The Gospel is not for the Hard-Hearted

Sermon for the Twenty-first Sunday after Pentecost based on Mark 10:17-22

Dear followers of Jesus: grace, mercy, and peace to you from God the Father and our Lord and Saviour Jesus Christ. Amen.

The Gospel is not for the hard-hearted. The Law is for the hard-hearted.

When the rich man with a hard heart ran up to Jesus, Jesus didn’t give him the Gospel. He gave the rich man Law.

How do we know the rich man had a hard heart? Because he tells us. He tells Jesus that he has kept all the Commandments of the Second Table from his youth; all those that deal with loving our neighbour. Jesus lists for him Commandments Four through Ten, and the rich man says he’s kept them. He says he has loved his neighbour perfectly in thought, word, and deed. That’s what a hard heart says.

Jesus says, “Those who are well have no need of a physician, but those who are sick.” (Luke 5:31) This rich man said he was not sick; that he had never broken a single one of God’s Commandments. He thought he was well. He said he needed no healing from Jesus. So, Jesus gave him no healing Gospel. Jesus gave him more Law: “You lack one thing: go, sell all that you have and give to the poor, and you will have treasure in heaven; and come, follow me.”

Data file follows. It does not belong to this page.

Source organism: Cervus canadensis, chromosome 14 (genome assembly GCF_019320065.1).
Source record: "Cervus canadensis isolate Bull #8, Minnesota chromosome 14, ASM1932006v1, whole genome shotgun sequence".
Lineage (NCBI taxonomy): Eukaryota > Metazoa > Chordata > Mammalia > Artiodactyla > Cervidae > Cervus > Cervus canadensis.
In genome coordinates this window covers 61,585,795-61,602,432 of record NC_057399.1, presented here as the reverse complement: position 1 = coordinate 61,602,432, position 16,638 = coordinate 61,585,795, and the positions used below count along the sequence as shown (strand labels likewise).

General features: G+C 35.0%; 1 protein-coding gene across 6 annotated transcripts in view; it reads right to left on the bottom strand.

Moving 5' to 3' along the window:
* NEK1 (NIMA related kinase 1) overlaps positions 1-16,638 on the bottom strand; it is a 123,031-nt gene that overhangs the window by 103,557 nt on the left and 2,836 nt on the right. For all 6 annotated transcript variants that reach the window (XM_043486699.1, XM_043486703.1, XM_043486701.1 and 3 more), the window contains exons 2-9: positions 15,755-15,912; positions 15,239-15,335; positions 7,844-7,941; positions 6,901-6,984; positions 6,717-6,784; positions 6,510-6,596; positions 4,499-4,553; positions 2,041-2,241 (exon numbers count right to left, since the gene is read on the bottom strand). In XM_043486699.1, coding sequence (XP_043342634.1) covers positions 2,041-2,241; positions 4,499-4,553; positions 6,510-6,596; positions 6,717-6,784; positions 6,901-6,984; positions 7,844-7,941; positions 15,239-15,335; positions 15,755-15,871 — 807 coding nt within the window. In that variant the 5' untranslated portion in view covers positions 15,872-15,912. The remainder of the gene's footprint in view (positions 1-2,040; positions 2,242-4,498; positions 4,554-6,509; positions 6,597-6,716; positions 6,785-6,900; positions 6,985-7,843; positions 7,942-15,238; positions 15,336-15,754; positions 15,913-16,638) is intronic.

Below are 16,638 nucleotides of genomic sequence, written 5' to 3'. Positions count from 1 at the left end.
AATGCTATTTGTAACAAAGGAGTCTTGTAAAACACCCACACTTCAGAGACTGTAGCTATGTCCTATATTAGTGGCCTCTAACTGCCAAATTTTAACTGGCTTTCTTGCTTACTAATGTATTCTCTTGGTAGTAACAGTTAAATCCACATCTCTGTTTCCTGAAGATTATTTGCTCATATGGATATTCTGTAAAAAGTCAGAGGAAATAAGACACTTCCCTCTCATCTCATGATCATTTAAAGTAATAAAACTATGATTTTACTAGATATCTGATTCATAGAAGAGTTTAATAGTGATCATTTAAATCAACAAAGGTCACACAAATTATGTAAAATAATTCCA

Jesus scratched at the scab of his illness. Oh, the illness was there alright. Jesus directs the rich man to the First Commandment. The rich man did not fear, love, and trust in God above all things. He feared the loss of his possessions. He loved his possessions. He trusted in his possessions. He did not fear, love, and trust in God above all things.

Thus, he became sorrowful and disheartened. His face dropped and he grieved in pain. The words of Jesus hurt him to the core. He had great possessions and he did not want to give them up. He could not choose between following Jesus and his possessions. He could not choose between loving God above all things, and loving his possessions above all things.

The man had run up to Jesus with excitement, confidence, and eagerness but departed from Him distressed and gloomy with his head hung low. He walked away from Jesus.